Businesses in Oromia return to work after days of strike in Oromia and signs of spread to Addis Ababa, due to a recent increase in tax liabilities of businesses.

Several cities of Ethiopia’s largest region Oromia experienced interruption in business and transport services this week at varying intensity and duration.

The attacks on two vehicles last Friday in Ambo city was the first sign of unrest was seen in Ambo. Ambo city, located 120 km west of Addis Ababa, was a hot spot of the protests in 2014 and also in 2016.

Earlier this week, from Monday to Wednesday, most business firms, and local transport services were on strike in Ambo city, as previously reported by Horn Affairs.

Similar business shutdowns were observed in in Bako, a smaller town about 100 km further west of Ambo, and in Woliso, a major city 110 km southwest of Addis Ababa, in the first three days of the week.

Businesses resumed work on Thursday in Ambo and Bako. According to business owners in the cities, the strike was meant to last for three days in the first place.

In Woliso, however, businesses started returning to work on Wednesday afternoon after a town hall meeting with deputy head of Oromia region Revenue Agency.

In an apparent attempt to enforce the strike, four vehicles were hit in Ginchi, a small town 81 km west of Addis Ababa. The windshield of a bus crossing through Ginchi was shattered by stone on Tuesday. On Wednesday, a police car and two civilian vehicles (described as Isuzu and a minibus) were similarly hit by stone in the outskirts of Ginchi, according to Horn Affairs’ sources in the area.

The attack on the vehicles deterred most of the buses and minibuses from leaving Addis Ababa terminal until Thursday.

The business strike appeared to be spreading to Addis Ababa on Thursday. Hundreds of businesses closed their firms on Thursday in Kolfe subcity, a major market area in the northwestern part of Addis Ababa. They returned to business on Friday, however.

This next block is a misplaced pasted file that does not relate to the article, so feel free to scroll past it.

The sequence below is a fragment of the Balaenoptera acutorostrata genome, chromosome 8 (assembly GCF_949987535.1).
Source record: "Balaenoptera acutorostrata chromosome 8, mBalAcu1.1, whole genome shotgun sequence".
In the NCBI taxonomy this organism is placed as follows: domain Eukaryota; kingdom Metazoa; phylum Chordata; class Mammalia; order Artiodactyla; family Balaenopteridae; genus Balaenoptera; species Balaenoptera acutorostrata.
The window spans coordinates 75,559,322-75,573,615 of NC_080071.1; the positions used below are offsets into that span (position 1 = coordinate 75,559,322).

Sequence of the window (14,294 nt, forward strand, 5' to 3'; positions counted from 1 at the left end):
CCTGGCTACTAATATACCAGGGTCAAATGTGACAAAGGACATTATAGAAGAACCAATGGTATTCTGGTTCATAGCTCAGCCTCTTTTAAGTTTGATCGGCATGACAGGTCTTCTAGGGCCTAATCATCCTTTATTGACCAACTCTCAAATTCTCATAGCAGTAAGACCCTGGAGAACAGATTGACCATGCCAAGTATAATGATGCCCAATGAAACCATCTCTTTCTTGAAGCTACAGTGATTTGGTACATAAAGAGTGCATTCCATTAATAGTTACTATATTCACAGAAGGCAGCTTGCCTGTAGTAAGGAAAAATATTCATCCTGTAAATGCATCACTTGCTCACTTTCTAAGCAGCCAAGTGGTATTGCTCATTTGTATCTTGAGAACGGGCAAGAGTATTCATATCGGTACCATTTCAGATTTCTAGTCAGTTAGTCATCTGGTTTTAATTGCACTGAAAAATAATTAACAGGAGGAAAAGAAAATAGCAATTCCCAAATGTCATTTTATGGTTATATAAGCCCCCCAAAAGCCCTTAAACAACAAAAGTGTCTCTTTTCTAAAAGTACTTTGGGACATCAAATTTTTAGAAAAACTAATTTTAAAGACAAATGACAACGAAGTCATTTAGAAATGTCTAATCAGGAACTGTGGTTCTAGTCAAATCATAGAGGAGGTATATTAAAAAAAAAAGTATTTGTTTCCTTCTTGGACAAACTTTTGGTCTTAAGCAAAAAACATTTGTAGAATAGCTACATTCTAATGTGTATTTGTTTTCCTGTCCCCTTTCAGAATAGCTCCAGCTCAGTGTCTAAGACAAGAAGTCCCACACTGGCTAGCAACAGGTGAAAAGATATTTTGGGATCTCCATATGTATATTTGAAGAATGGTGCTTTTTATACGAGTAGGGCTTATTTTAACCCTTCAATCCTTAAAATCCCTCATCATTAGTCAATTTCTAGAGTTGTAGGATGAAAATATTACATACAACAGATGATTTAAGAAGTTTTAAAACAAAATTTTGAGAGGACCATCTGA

Horn Affairs’ sources reported minor incidents in other areas as well. Attacks on vehicles was reported on Monday about 250 km south of Addis Ababa, in Shashemene and Kofele on Sunday and Monday. Business strikes were reported about 500 km west of Addis Ababa, in Mendi and Nejjo on Thursday. However, those incidents appear to have subsided quickly.

The tax issue

Business owners point to the latest tax assessment as the cause of their grievance and strike.

Business owners in the lowest income tax category are subjected to presumptive taxes, as they are not obliged to keep books and accounts. Tax officers periodically estimate the annual turnover of these businesses once in four years. The assessment determines their annual tax liabilities as well as whether they should remain in that category. (See the explanation in the previous post)

As July/August is the tax pay month of small businesses, business owners of learned their newly estimated turnover in the past weeks. Some businesses are evidently overestimated, while other businesses wish to keep their taxes as low as it used to be.

The new assessment was conducted across the country and business owners are expressing outrage in several parts of the country. However, this week’s business strike was observed in a few areas which were also hotspots of last year’s Oromo protest, while other areas showed little or no signs of unrest. It appears the outrage of business owners was compounded by the anger left from last year’s unrest.

The 2016 protests in Oromia left about four hundred people dead and led to the declaration of a state of emergency. Even if the state of emergency is still in place, the government relaxed the terms and withdrew military forces from most areas in the beginning of the year.


Daniel Berhane

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